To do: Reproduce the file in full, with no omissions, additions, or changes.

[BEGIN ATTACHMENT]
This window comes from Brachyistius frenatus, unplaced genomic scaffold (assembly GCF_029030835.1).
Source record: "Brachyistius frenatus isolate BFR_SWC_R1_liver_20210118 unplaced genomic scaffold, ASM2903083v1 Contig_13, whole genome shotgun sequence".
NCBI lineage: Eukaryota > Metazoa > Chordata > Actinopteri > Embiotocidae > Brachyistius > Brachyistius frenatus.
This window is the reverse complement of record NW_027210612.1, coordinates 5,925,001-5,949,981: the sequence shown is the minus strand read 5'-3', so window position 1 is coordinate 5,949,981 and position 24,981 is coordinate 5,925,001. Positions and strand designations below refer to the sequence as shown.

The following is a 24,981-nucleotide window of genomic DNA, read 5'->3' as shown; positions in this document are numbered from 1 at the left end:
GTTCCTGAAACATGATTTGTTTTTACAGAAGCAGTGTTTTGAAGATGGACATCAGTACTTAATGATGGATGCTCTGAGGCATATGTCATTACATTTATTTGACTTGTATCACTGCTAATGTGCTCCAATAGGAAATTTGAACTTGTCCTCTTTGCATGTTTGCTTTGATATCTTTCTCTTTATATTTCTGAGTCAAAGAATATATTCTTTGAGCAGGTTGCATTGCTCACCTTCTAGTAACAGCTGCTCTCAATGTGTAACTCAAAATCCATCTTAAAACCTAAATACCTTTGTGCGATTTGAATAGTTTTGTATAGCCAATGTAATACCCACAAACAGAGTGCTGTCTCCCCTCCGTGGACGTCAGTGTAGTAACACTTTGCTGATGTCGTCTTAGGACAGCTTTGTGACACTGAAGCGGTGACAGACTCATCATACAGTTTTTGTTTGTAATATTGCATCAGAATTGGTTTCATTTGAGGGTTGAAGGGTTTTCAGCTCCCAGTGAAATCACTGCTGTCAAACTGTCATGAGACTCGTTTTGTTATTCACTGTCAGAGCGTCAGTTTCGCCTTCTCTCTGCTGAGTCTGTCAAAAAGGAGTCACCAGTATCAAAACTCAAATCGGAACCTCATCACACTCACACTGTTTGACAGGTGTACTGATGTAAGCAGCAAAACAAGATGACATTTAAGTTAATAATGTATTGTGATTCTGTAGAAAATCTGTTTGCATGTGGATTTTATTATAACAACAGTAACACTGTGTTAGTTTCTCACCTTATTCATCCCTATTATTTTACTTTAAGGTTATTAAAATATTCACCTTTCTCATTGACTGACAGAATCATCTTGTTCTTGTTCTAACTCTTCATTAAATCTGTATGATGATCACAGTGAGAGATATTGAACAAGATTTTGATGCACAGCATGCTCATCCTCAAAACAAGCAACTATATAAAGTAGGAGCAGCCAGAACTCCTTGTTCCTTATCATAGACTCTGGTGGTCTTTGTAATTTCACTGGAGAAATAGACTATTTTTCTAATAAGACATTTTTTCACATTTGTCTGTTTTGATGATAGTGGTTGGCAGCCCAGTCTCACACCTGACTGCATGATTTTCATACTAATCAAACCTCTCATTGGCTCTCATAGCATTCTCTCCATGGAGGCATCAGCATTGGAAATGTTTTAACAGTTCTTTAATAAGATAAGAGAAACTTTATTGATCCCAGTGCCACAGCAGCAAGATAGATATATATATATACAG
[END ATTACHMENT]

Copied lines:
This window comes from Brachyistius frenatus, unplaced genomic scaffold (assembly GCF_029030835.1).
Source record: "Brachyistius frenatus isolate BFR_SWC_R1_liver_20210118 unplaced genomic scaffold, ASM2903083v1 Contig_13, whole genome shotgun sequence".
NCBI lineage: Eukaryota > Metazoa > Chordata > Actinopteri > Embiotocidae > Brachyistius > Brachyistius frenatus.
This window is the reverse complement of record NW_027210612.1, coordinates 5,925,001-5,949,981: the sequence shown is the minus strand read 5'-3', so window position 1 is coordinate 5,949,981 and position 24,981 is coordinate 5,925,001. Positions and strand designations below refer to the sequence as shown.

The following is a 24,981-nucleotide window of genomic DNA, read 5'->3' as shown; positions in this document are numbered from 1 at the left end:
GTTCCTGAAACATGATTTGTTTTTACAGAAGCAGTGTTTTGAAGATGGACATCAGTACTTAATGATGGATGCTCTGAGGCATATGTCATTACATTTATTTGACTTGTATCACTGCTAATGTGCTCCAATAGGAAATTTGAACTTGTCCTCTTTGCATGTTTGCTTTGATATCTTTCTCTTTATATTTCTGAGTCAAAGAATATATTCTTTGAGCAGGTTGCATTGCTCACCTTCTAGTAACAGCTGCTCTCAATGTGTAACTCAAAATCCATCTTAAAACCTAAATACCTTTGTGCGATTTGAATAGTTTTGTATAGCCAATGTAATACCCACAAACAGAGTGCTGTCTCCCCTCCGTGGACGTCAGTGTAGTAACACTTTGCTGATGTCGTCTTAGGACAGCTTTGTGACACTGAAGCGGTGACAGACTCATCATACAGTTTTTGTTTGTAATATTGCATCAGAATTGGTTTCATTTGAGGGTTGAAGGGTTTTCAGCTCCCAGTGAAATCACTGCTGTCAAACTGTCATGAGACTCGTTTTGTTATTCACTGTCAGAGCGTCAGTTTCGCCTTCTCTCTGCTGAGTCTGTCAAAAAGGAGTCACCAGTATCAAAACTCAAATCGGAACCTCATCACACTCACACTGTTTGACAGGTGTACTGATGTAAGCAGCAAAACAAGATGACATTTAAGTTAATAATGTATTGTGATTCTGTAGAAAATCTGTTTGCATGTGGATTTTATTATAACAACAGTAACACTGTGTTAGTTTCTCACCTTATTCATCCCTATTATTTTACTTTAAGGTTATTAAAATATTCACCTTTCTCATTGACTGACAGAATCATCTTGTTCTTGTTCTAACTCTTCATTAAATCTGTATGATGATCACAGTGAGAGATATTGAACAAGATTTTGATGCACAGCATGCTCATCCTCAAAACAAGCAACTATATAAAGTAGGAGCAGCCAGAACTCCTTGTTCCTTATCATAGACTCTGGTGGTCTTTGTAATTTCACTGGAGAAATAGACTATTTTTCTAATAAGACATTTTTTCACATTTGTCTGTTTTGATGATAGTGGTTGGCAGCCCAGTCTCACACCTGACTGCATGATTTTCATACTAATCAAACCTCTCATTGGCTCTCATAGCATTCTCTCCATGGAGGCATCAGCATTGGAAATGTTTTAACAGTTCTTTAATAAGATAAGAGAAACTTTATTGATCCCAGTGCCACAGCAGCAAGATAGATATATATATATACAG